So let's think. What is it like to be a baby? What's it like to be a child? Our emotions go up and down. We might be in a sort of happy, sort of ecstatic state one minute, giggling, finding everything funny and silly - similar things happen on psychedelics - and then the next minute there's a sudden shift and we're bawling our eyes out, you know? Similar kind of emotional sensitivities and hyper-imaginative processes occur with a psychedelic. Also something quite intriguing is that sense of ...
Folksonomies: cognition plasticity
Folksonomies: cognition plasticity
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23 MAY 2015 by ideonexus

 A Sonata as Teacher

Music makes things in our minds, but afterward most of them fade away. What remains? In one old story about Mozart, the wonder child hears a lengthy contrapuntal mass and then writes down the entire score. I do not believe such tales, for history documents so few of them that they seem to be mere legend, though by that argument Mozart also would seem to be legend. Most people do not even remember the themes of an evening's concert. Yet, when the tunes are played again, they are recognized. So...
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30 JAN 2015 by ideonexus

 Good Science Fiction

Good science fiction has no dealings with fairytale magic spells, but is premised on the world as an orderly place. There is mystery, but the universe is not frivolous nor light-fingered in its changeability. If you put a brick on a table it stays there unless something moves it, even if you have forgotten it is there. Poltergeists and sprites don't intervene and hurl it about for reasons of mischief or caprice. Science fiction may tinker with the laws of nature, advisedly and preferably one ...
Folksonomies: science science fiction
Folksonomies: science science fiction
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30 JAN 2015 by ideonexus

 The Problem with the X-Files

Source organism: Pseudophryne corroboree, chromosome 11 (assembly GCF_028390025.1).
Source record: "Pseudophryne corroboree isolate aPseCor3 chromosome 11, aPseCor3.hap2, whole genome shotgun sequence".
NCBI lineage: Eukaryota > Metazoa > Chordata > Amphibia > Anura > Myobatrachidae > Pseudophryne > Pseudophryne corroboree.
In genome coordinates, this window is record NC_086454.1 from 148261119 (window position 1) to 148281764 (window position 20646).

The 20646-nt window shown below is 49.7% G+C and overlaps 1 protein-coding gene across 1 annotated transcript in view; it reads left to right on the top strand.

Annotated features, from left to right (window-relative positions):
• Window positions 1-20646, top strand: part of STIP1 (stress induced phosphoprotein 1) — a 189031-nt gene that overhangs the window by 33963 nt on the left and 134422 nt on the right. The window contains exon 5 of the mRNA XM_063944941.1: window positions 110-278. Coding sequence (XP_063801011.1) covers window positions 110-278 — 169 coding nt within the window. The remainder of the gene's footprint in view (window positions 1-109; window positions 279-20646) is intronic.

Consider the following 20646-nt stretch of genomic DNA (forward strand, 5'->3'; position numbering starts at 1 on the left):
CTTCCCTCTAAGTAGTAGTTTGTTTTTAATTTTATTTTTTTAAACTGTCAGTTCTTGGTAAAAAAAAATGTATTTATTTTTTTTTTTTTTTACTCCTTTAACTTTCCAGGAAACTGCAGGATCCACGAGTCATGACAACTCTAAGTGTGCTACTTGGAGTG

The cult of The X-Files has been defended as harmless because it is, after all, only fiction. On the face of it, that is a fair defence. But regularly recurring fiction - soap operas, cop series find the like - are legitimately criticized if, week after week, they systematically present a one-sided view of the world. The X-Files is a television series in which, every week, two FBI agents face a mystery. One of the two, Scully, favours a rational, scientific explanation; the other agent, Mulde...
Folksonomies: science fiction criticism
Folksonomies: science fiction criticism
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17 NOV 2014 by ideonexus

 An Eloquent Description of Science and Wonder

As I gathered information for this book, I was continually reminded of the reality that science, rooted as it is in the certainties of the physical world, is a process that necessarily unfolds over time. In school, science classes tend to work according to this linear model; there's a “beginning, middle, and end” to science investigations, no matter how hard teachers may fight the “cookbook” reductionism that threatens true scientific inquiry. Yet, in probing further, I came to unders...
Folksonomies: science education wonder
Folksonomies: science education wonder